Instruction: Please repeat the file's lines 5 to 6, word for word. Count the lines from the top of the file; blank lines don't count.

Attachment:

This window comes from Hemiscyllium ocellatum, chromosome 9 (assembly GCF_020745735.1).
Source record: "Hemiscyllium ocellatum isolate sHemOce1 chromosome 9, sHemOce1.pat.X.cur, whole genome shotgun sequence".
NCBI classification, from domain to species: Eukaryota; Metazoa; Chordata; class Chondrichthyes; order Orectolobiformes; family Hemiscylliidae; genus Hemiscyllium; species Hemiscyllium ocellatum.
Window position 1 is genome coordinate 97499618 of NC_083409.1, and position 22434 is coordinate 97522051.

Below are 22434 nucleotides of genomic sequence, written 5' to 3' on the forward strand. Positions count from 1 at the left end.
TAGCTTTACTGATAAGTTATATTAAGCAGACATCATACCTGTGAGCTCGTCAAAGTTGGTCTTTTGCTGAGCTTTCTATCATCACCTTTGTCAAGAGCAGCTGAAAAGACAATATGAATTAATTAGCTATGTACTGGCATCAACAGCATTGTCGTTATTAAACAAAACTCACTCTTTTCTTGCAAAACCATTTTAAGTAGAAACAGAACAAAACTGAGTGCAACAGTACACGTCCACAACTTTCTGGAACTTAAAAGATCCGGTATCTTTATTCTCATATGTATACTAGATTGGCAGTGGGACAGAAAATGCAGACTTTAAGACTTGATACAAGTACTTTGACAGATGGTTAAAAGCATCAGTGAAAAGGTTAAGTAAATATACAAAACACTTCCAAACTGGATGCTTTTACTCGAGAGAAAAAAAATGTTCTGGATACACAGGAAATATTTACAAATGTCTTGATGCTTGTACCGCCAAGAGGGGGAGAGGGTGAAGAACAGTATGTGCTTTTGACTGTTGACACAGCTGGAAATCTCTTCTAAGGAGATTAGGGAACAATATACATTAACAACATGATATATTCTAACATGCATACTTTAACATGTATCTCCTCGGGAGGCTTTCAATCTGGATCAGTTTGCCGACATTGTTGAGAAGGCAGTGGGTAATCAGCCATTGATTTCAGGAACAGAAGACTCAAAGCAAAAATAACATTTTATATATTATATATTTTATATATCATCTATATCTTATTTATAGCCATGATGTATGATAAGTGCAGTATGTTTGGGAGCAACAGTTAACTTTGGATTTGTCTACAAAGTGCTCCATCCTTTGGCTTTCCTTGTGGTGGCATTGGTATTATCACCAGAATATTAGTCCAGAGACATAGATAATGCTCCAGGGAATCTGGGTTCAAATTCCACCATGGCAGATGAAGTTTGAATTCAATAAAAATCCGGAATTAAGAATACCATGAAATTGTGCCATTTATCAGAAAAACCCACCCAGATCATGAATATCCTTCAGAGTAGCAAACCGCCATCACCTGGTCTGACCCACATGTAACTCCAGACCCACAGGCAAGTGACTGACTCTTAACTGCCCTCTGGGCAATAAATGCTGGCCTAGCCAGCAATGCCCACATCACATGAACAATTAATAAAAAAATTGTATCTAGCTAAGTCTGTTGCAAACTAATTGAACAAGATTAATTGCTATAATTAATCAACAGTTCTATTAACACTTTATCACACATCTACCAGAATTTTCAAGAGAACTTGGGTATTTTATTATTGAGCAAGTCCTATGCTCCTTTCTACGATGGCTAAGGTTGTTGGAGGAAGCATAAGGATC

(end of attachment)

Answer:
Below are 22434 nucleotides of genomic sequence, written 5' to 3' on the forward strand. Positions count from 1 at the left end.
TAGCTTTACTGATAAGTTATATTAAGCAGACATCATACCTGTGAGCTCGTCAAAGTTGGTCTTTTGCTGAGCTTTCTATCATCACCTTTGTCAAGAGCAGCTGAAAAGACAATATGAATTAATTAGCTATGTACTGGCATCAACAGCATTGTCGTTATTAAACAAAACTCACTCTTTTCTTGCAAAACCATTTTAAGTAGAAACAGAACAAAACTGAGTGCAACAGTACACGTCCACAACTTTCTGGAACTTAAAAGATCCGGTATCTTTATTCTCATATGTATACTAGATTGGCAGTGGGACAGAAAATGCAGACTTTAAGACTTGATACAAGTACTTTGACAGATGGTTAAAAGCATCAGTGAAAAGGTTAAGTAAATATACAAAACACTTCCAAACTGGATGCTTTTACTCGAGAGAAAAAAAATGTTCTGGATACACAGGAAATATTTACAAATGTCTTGATGCTTGTACCGCCAAGAGGGGGAGAGGGTGAAGAACAGTATGTGCTTTTGACTGTTGACACAGCTGGAAATCTCTTCTAAGGAGATTAGGGAACAATATACATTAACAACATGATATATTCTAACATGCATACTTTAACATGTATCTCCTCGGGAGGCTTTCAATCTGGATCAGTTTGCCGACATTGTTGAGAAGGCAGTGGGTAATCAGCCATTGATTTCAGGAACAGAAGACTCAAAGCAAAAATAACATTTTATATATTATATATTTTATATATCATCTATATCTTATTTATAGCCATGATGTATGATAAGTGCAGTATGTTTGGGAGCAACAGTTAACTTTGGATTTGTCTACAAAGTGCTCCATCCTTTGGCTTTCCTTGTGGTGGCATTGGTATTATCACCAGAATATTAGTCCAGAGACATAGATAATGCTCCAGGGAATCTGGGTTCAAATTCCACCATGGCAGATGAAGTTTGAATTCAATAAAAATCCGGAATTAAGAATACCATGAAATTGTGCCATTTATCAGAAAAACCCACCCAGATCATGAATATCCTTCAGAGTAGCAAACCGCCATCACCTGGTCTGACCCACATGTAACTCCAGACCCACAGGCAAGTGACTGACTCTTAACTGCCCTCTGGGCAATAAATGCTGGCCTAGCCAGCAATGCCCACATCACATGAACAATTAATAAAAAAATTGTATCTAGCTAAGTCTGTTGCAAACTAATTGAACAAGATTAATTGCTATAATTAATCAACAGTTCTATTAACACTTTATCACACATCTACCAGAATTTTCAAGAGAACTTGGGTATTTTATTATTGAGCAAGTCCTATGCTCCTTTCTACGATGGCTAAGGTTGTTGGAGGAAGCATAAGGATC